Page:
The News from Ireland & Other Stories, by William Trevor. New York: Viking. 286 pp. $16.95. In this case, at least, ``The News from Ireland'' is extremely good -- further evidence that novelist and television playwright William Trevor is also one of the finest short story writers at work today. If the Irish have long shown their genius for this particular genre, these 12 stories are practically an embarrassment of riches for Trevor, a native of County Cork who now lives in England.
Seven of the tales unfold in Ireland, the rest in England and Italy. The lengthy title story, set during the Irish famine of the 1840s, details the divide between Protestant and Roman Catholic that still tragically determines life (and death) in parts of Ulster today. Separate realities collide in other stories -- the hotel maid who falls in love with her employer's son, or the salesman of women's lingerie who aspires to become the Irish Mahler.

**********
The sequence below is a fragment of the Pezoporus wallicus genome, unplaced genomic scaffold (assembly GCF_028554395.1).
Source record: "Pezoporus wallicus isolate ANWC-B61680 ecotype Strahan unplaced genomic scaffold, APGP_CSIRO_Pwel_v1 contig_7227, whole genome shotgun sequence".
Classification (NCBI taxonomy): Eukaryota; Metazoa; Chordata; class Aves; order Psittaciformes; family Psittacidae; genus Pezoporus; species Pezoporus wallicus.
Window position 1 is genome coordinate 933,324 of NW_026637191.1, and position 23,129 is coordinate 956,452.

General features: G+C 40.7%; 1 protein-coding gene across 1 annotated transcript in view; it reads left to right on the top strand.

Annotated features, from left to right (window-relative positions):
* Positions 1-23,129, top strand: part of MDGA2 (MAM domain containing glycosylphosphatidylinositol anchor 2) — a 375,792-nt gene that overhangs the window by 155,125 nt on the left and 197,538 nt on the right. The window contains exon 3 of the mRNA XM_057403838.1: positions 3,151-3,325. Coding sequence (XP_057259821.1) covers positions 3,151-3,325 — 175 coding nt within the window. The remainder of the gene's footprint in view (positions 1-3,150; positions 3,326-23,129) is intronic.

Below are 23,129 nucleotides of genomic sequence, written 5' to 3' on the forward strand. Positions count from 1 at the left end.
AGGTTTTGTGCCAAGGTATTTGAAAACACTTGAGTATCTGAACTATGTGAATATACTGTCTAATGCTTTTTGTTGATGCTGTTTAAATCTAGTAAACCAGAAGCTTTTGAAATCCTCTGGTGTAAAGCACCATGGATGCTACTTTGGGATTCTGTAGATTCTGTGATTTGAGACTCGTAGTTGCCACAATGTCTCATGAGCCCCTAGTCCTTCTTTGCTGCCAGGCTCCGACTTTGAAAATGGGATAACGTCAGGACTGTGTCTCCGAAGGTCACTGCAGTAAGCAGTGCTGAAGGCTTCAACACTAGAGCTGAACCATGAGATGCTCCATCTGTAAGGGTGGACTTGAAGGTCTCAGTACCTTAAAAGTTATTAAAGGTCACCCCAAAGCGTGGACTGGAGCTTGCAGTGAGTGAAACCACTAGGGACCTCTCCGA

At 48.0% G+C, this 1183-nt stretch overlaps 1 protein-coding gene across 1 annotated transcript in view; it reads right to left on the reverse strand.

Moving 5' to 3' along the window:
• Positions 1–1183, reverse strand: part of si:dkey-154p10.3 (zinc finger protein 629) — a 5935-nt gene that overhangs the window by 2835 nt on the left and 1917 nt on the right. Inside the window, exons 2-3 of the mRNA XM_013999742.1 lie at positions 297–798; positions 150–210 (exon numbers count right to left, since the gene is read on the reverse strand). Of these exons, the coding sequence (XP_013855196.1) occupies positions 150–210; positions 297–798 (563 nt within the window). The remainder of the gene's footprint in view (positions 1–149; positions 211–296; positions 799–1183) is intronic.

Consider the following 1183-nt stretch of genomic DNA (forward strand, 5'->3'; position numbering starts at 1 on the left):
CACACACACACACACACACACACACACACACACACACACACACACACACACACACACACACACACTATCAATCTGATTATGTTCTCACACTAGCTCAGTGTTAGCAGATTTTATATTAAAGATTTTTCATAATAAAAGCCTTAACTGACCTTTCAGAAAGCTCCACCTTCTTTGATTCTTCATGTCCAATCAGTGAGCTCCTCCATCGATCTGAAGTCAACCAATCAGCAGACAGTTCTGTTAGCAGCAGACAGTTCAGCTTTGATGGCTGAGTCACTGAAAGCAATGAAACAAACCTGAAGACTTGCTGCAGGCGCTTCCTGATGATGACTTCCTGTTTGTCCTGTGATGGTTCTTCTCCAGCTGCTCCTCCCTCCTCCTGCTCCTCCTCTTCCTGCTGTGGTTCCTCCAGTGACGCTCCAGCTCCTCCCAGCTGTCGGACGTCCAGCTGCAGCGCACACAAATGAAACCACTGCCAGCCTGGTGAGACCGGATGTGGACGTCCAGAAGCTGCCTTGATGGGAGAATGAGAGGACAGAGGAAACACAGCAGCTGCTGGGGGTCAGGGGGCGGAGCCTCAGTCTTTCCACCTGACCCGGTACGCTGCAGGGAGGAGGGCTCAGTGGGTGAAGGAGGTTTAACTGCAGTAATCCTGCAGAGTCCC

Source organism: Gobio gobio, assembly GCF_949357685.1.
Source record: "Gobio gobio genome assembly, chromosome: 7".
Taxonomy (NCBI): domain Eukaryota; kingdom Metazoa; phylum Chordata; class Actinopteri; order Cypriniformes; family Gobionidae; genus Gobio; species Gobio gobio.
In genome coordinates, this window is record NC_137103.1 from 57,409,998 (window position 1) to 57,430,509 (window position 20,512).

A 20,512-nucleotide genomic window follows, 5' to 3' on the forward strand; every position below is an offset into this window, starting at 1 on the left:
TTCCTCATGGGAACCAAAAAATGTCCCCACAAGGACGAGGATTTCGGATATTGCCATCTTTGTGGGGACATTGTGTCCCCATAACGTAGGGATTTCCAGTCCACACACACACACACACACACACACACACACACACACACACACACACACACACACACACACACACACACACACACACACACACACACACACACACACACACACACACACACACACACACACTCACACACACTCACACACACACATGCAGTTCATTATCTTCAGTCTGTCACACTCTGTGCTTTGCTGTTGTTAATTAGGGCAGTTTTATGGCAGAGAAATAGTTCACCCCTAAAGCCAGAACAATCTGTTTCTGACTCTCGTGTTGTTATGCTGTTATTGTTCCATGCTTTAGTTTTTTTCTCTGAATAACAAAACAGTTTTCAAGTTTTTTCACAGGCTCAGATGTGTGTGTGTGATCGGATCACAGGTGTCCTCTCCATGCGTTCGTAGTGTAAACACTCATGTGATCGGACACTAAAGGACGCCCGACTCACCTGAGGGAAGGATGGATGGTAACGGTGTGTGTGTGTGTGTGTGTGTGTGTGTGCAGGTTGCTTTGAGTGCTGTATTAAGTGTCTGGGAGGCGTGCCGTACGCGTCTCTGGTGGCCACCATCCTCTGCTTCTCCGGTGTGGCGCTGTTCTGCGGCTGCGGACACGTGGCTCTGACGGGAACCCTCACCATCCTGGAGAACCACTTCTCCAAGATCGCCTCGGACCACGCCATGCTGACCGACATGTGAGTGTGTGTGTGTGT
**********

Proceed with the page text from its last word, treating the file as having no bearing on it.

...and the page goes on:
At least two acquaintances have recently told me they don't read Trevor's fiction because they don't like the people he writes about, a judgment that smacks as much of prejudice as aesthetics. Were they to read him, however, it's possible they might fall victim to what I believe is one of Trevor's (and any good writer's) especial gifts: that of making us care about people we don't especially care for. As it is, Trevor is particularly good at writing about both the diminished Anglo-Irish gentry and the provincial Irish petit bourgeois: the small town merchants, hoteliers, and managers who favor golf over hurling.